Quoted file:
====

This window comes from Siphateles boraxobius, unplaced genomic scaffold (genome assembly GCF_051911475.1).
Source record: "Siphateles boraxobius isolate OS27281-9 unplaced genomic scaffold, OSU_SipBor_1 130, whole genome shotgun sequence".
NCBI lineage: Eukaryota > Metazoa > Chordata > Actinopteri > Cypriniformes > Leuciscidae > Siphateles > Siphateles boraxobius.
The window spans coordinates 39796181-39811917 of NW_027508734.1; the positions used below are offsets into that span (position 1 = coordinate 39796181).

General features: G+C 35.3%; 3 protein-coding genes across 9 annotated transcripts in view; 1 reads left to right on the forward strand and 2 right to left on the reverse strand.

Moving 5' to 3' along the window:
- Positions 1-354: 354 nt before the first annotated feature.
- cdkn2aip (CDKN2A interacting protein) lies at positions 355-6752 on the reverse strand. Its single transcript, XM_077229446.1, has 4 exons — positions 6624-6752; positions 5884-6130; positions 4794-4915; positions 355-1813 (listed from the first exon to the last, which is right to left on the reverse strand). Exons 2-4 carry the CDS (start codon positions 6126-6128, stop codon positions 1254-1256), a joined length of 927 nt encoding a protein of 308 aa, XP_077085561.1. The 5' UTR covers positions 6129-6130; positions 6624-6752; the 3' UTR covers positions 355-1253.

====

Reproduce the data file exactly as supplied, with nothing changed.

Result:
This window comes from Siphateles boraxobius, unplaced genomic scaffold (genome assembly GCF_051911475.1).
Source record: "Siphateles boraxobius isolate OS27281-9 unplaced genomic scaffold, OSU_SipBor_1 130, whole genome shotgun sequence".
NCBI lineage: Eukaryota > Metazoa > Chordata > Actinopteri > Cypriniformes > Leuciscidae > Siphateles > Siphateles boraxobius.
The window spans coordinates 39796181-39811917 of NW_027508734.1; the positions used below are offsets into that span (position 1 = coordinate 39796181).

General features: G+C 35.3%; 3 protein-coding genes across 9 annotated transcripts in view; 1 reads left to right on the forward strand and 2 right to left on the reverse strand.

Moving 5' to 3' along the window:
- Positions 1-354: 354 nt before the first annotated feature.
- cdkn2aip (CDKN2A interacting protein) lies at positions 355-6752 on the reverse strand. Its single transcript, XM_077229446.1, has 4 exons — positions 6624-6752; positions 5884-6130; positions 4794-4915; positions 355-1813 (listed from the first exon to the last, which is right to left on the reverse strand). Exons 2-4 carry the CDS (start codon positions 6126-6128, stop codon positions 1254-1256), a joined length of 927 nt encoding a protein of 308 aa, XP_077085561.1. The 5' UTR covers positions 6129-6130; positions 6624-6752; the 3' UTR covers positions 355-1253.